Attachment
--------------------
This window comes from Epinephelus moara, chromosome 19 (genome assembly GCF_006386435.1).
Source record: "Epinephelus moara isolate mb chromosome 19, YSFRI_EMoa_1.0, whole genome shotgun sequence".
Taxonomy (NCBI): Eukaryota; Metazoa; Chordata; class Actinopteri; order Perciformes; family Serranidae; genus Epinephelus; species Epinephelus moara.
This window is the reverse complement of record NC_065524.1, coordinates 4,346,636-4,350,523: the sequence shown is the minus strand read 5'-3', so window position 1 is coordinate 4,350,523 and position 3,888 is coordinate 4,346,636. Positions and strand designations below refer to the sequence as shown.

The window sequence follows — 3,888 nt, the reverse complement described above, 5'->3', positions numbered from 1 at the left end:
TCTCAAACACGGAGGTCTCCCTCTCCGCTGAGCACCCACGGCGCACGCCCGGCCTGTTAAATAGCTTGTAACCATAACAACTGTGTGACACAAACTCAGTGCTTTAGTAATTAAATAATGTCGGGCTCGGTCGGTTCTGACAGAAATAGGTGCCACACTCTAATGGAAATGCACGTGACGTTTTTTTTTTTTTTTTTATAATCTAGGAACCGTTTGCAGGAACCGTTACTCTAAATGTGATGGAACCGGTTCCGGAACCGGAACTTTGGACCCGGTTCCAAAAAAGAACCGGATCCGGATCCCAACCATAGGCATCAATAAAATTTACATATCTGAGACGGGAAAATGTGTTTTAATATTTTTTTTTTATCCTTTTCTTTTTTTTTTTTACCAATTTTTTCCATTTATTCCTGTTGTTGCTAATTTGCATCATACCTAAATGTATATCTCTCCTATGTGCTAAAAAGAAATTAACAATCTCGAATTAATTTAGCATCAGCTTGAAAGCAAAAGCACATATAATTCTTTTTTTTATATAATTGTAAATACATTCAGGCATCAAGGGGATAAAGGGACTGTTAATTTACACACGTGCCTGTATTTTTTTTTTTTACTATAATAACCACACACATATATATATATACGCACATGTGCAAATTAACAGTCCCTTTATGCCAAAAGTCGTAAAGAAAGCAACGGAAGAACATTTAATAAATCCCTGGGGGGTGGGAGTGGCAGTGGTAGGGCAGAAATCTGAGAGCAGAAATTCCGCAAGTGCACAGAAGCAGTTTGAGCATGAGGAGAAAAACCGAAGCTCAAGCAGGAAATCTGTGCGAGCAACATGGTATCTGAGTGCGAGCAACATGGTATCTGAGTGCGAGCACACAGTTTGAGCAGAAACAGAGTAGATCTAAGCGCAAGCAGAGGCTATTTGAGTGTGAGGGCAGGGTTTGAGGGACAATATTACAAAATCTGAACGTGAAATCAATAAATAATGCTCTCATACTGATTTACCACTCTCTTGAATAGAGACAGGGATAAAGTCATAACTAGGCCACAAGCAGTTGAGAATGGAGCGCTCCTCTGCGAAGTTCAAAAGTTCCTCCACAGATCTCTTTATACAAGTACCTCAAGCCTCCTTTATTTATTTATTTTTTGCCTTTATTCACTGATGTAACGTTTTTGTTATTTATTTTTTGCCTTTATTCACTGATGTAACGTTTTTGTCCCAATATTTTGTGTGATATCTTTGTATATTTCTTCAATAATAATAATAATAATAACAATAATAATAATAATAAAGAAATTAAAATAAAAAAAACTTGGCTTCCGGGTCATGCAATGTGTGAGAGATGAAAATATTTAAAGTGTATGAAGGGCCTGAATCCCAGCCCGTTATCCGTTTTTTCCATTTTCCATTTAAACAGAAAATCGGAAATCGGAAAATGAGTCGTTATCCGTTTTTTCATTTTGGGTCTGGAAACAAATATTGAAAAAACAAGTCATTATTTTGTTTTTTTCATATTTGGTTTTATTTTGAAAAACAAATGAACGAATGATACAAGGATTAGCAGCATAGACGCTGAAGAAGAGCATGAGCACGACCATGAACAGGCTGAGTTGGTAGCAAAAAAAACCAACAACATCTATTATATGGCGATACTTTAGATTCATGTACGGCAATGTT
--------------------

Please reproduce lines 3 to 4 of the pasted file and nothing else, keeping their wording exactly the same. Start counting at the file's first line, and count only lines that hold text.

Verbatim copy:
Taxonomy (NCBI): Eukaryota; Metazoa; Chordata; class Actinopteri; order Perciformes; family Serranidae; genus Epinephelus; species Epinephelus moara.
This window is the reverse complement of record NC_065524.1, coordinates 4,346,636-4,350,523: the sequence shown is the minus strand read 5'-3', so window position 1 is coordinate 4,350,523 and position 3,888 is coordinate 4,346,636. Positions and strand designations below refer to the sequence as shown.